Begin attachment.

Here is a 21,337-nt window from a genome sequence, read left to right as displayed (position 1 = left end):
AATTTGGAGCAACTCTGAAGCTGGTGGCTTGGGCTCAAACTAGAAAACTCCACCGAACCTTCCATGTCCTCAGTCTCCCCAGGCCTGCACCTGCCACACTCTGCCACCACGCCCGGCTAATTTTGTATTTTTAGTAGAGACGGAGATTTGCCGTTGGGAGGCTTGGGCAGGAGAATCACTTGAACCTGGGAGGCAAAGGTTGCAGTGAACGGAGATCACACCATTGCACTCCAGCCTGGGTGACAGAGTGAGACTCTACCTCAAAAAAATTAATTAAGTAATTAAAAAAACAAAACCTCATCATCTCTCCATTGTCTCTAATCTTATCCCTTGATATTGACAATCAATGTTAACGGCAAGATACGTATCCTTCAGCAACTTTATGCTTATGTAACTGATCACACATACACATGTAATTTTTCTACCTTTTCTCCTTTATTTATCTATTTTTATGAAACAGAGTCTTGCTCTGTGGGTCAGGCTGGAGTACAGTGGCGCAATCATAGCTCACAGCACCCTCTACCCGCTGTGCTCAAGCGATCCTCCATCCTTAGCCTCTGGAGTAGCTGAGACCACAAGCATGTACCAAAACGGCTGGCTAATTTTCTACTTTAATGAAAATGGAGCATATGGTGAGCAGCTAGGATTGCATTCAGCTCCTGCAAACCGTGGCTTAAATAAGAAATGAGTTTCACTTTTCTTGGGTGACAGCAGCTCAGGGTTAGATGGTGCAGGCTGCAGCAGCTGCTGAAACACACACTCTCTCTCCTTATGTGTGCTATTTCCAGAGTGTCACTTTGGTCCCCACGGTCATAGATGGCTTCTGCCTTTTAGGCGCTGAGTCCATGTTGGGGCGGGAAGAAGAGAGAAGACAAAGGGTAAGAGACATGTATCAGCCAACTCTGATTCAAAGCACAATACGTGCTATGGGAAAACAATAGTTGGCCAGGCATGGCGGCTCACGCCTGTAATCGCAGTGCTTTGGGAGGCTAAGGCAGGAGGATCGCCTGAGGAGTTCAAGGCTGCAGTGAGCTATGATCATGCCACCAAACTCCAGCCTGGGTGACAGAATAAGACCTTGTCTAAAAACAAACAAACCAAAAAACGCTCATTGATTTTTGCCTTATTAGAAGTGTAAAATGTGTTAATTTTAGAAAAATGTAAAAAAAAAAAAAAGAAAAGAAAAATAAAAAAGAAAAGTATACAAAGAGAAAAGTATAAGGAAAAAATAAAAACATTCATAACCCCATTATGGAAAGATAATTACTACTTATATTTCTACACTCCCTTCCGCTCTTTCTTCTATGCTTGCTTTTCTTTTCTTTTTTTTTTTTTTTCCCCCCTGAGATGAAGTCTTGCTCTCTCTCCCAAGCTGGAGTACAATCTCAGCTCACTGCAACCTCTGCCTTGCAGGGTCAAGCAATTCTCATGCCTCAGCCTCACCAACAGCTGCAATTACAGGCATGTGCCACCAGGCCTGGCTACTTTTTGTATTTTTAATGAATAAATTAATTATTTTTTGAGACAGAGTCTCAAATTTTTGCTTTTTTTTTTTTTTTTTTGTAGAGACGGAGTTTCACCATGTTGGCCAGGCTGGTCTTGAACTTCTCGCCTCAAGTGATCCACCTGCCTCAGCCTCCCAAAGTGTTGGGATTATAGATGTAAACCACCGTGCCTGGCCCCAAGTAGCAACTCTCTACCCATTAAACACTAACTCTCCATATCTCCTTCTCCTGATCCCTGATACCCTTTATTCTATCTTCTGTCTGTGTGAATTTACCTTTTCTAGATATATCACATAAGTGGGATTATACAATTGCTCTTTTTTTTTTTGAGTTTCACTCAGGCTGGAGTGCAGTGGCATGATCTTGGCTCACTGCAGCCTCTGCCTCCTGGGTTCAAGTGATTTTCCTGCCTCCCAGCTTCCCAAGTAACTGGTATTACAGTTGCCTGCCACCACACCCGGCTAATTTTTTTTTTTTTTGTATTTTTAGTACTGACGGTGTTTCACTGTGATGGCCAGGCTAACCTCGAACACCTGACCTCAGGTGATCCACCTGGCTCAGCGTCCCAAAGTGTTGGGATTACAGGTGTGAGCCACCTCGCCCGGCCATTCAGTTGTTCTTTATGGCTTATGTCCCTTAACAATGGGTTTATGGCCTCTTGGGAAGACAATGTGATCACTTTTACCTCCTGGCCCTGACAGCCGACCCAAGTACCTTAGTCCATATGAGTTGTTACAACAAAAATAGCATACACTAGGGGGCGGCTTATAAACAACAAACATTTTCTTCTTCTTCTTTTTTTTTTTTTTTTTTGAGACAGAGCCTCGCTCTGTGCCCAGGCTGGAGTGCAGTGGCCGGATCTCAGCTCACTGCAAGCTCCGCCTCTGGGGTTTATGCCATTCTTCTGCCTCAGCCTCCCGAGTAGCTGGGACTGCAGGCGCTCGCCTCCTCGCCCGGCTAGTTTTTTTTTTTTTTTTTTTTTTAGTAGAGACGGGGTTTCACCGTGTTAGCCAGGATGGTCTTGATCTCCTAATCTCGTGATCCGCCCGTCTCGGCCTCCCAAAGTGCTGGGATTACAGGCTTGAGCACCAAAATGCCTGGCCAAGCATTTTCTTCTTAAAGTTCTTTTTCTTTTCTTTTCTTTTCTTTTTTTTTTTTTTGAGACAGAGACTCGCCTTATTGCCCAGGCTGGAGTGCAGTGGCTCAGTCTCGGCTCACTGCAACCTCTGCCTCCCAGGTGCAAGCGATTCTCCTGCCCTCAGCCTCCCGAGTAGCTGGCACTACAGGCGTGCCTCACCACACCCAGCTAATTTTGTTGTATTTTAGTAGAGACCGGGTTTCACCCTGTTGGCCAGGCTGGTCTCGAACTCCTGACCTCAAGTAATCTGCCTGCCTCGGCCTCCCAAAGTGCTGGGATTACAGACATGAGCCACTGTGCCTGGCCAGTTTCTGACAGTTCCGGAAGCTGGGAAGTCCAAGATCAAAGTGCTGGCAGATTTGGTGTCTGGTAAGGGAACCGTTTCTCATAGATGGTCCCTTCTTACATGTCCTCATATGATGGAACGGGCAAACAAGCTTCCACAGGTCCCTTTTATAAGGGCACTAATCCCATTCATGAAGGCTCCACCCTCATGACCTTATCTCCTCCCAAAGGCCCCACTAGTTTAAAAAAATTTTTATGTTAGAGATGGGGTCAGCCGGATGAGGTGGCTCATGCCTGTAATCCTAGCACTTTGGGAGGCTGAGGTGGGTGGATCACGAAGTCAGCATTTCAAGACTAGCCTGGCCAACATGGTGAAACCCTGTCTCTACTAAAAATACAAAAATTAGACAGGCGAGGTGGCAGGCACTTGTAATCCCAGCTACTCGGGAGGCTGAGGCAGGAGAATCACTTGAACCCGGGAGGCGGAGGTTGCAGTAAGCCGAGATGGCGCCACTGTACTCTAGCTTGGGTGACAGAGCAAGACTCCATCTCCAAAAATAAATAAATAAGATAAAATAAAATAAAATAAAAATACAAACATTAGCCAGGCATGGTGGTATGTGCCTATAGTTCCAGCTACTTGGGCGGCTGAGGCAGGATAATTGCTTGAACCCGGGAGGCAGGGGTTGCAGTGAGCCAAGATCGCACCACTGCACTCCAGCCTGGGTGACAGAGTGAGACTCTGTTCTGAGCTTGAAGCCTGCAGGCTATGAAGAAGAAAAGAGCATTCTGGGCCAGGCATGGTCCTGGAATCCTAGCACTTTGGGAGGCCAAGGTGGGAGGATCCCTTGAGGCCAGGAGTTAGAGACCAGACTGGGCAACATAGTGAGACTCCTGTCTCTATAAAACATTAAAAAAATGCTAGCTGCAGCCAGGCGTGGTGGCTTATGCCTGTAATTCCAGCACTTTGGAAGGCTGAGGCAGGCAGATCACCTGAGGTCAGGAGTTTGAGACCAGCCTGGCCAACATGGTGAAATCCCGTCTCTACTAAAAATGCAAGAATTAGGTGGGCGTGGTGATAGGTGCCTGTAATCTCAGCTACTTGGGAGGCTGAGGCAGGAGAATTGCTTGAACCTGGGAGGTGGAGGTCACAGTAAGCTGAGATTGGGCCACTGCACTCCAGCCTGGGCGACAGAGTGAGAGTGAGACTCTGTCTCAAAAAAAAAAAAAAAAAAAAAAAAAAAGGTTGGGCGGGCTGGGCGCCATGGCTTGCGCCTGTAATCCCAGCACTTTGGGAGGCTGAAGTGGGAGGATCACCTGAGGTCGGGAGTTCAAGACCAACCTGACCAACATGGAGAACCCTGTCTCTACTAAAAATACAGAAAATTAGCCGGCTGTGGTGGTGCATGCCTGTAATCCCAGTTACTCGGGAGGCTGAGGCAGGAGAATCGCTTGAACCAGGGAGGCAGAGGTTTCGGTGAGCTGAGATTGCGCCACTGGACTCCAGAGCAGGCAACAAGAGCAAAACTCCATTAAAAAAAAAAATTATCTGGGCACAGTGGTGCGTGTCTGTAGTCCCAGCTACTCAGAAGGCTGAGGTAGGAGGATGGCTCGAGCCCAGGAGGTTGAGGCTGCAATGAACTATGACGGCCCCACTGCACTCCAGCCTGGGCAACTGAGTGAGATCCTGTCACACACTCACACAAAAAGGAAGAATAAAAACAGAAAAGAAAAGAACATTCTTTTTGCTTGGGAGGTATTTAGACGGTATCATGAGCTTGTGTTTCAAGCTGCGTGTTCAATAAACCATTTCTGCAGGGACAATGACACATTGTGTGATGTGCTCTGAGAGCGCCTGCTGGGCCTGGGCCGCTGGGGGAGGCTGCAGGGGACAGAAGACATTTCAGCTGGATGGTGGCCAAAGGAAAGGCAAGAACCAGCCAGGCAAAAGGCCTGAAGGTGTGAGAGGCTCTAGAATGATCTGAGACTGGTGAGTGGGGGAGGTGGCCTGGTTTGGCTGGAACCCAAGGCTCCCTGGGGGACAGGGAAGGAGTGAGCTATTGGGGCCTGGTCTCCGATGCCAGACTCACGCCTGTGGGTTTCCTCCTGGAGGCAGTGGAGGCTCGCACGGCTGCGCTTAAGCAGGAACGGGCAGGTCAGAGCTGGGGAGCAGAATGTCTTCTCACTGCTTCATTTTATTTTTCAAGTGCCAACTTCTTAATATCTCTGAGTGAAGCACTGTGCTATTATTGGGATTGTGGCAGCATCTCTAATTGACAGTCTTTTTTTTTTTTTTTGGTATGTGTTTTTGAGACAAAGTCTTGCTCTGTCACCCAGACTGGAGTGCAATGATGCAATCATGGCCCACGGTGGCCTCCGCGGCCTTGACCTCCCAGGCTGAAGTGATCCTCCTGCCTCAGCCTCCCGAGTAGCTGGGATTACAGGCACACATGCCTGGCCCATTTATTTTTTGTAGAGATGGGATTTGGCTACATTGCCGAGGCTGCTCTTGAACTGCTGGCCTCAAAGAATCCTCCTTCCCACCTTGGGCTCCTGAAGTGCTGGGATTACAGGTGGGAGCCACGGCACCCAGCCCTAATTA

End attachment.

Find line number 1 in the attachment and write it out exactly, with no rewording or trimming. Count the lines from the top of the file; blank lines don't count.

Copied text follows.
Here is a 21,337-nt window from a genome sequence, read left to right as displayed (position 1 = left end):